The tipping of a candle in its holder becomes even more of a problem where the candle is equipped at its upper end with a relatively heavy follower. A follower, it may be noted, is a device supported by a candle at the upper end thereof, and which carries a carburetor which controls'the flame characteristics of the burning candle and which maintains the wick in vertical condition. The followers are relatively heavy for they must seat firmly upon the candles if they are to perform their function properly. It will be evident that the likelihood of break: ing the frictional grip between the socket and the tapered end of a candle is magnified considerably when the candle is equipped with a follower at its upper end; and in tests that have been made, it was found that it was virtually impossible to move a holder and its candle without disturbing or disestablishing the frictional grip therebetween. Furthermore, since the follower must move downwardly as the candle is consumed, it is arranged to telescope over the upper end of the holder, and such an interrelation can be established only if the candle is perfectly aligned along the vertical axis of the holder. Consequently, it has been found that in many cases the conventional socket-equipped holder and tapered candle is unsatisfactory, and in the latter case descibed, is wholly inadequate.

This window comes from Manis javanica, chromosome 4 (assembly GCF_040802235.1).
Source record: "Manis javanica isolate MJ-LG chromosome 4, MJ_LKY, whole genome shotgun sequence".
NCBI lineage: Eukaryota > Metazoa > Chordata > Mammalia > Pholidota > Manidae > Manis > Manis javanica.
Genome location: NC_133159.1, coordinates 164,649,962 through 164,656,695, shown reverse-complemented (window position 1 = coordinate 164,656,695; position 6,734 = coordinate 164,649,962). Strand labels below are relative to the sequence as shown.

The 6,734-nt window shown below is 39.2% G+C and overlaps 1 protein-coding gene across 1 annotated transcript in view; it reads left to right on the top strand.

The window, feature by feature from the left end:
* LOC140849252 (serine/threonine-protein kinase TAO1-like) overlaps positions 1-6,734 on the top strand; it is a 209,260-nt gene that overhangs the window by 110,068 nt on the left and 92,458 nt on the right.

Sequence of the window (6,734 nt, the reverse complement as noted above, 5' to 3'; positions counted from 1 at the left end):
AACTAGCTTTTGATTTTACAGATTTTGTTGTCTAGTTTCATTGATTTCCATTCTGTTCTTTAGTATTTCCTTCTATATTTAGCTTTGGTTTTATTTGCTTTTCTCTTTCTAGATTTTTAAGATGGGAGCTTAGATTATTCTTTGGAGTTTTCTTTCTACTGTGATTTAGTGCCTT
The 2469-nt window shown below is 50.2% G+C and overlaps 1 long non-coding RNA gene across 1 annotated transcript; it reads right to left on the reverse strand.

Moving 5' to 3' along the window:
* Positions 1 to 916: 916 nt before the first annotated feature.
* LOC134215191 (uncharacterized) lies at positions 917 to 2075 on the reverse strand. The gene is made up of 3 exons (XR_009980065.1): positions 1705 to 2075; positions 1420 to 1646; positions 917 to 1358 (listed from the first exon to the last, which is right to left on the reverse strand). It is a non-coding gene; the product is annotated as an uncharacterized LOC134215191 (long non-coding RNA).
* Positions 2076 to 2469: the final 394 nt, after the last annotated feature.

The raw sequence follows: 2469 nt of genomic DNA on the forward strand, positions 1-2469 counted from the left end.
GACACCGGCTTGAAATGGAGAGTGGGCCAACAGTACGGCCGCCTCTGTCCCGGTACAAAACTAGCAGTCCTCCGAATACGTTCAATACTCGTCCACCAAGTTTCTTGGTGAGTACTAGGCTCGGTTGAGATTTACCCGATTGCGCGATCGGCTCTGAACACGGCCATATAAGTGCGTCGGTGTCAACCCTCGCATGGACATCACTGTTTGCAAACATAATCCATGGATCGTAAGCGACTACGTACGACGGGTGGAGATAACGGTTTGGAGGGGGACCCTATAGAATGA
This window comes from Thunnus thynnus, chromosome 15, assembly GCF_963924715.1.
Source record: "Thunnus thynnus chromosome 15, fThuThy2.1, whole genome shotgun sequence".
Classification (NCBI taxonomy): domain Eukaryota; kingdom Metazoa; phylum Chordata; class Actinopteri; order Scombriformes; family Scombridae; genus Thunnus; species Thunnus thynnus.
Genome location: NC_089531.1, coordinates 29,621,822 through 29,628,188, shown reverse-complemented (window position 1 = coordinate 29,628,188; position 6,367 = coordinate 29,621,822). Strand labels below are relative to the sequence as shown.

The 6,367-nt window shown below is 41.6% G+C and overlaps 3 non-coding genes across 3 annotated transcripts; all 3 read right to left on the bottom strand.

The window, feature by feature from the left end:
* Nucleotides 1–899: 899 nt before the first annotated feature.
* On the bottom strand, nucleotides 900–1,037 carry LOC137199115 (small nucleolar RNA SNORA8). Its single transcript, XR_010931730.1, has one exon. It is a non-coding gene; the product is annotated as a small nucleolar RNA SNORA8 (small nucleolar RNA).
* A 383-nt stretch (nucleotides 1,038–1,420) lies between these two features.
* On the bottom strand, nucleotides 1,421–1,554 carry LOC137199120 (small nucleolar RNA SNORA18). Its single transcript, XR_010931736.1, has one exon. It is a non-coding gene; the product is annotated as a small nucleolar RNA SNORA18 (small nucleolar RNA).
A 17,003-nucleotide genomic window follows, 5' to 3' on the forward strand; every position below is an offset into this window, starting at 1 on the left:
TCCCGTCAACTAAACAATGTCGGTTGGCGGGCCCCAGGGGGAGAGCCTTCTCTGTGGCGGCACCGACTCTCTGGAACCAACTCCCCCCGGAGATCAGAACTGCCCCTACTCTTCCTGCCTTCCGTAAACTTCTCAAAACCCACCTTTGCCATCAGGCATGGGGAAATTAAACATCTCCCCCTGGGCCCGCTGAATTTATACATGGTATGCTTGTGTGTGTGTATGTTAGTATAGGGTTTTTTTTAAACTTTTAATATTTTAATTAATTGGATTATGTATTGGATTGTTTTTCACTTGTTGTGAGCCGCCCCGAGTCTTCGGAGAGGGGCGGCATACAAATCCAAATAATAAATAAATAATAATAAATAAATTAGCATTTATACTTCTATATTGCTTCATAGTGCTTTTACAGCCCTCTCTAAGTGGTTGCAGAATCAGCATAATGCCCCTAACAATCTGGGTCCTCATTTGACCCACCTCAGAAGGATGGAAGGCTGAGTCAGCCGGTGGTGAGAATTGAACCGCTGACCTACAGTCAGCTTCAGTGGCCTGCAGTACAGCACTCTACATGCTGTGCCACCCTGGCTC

In the connection with the institutional use of candles, another problem of equal or even greater magnitude arises. If a candle, mounted in the socket of a conventional holder, is burned down all the way, the wax residue in the socket may be exceedingly difficult to remove. Nevertheless, the socket must usually be cleaned States Patent i e 3,@71,952 l a'tentecl Jan. 8, 1963 out before it will accommodate the base of a fresh candle. As in home use, an attendant might remove and discard the candles before they have burned their entire length but, in addition to wasting material, such an operation requires frequent inspection which is often inconvenient to provide. Furthermore, where the candles are shielded by a translucent tube or other enclosure, the extent to which a candle has burned may be difficult to determine and such a determination may cause even greater inconvenience.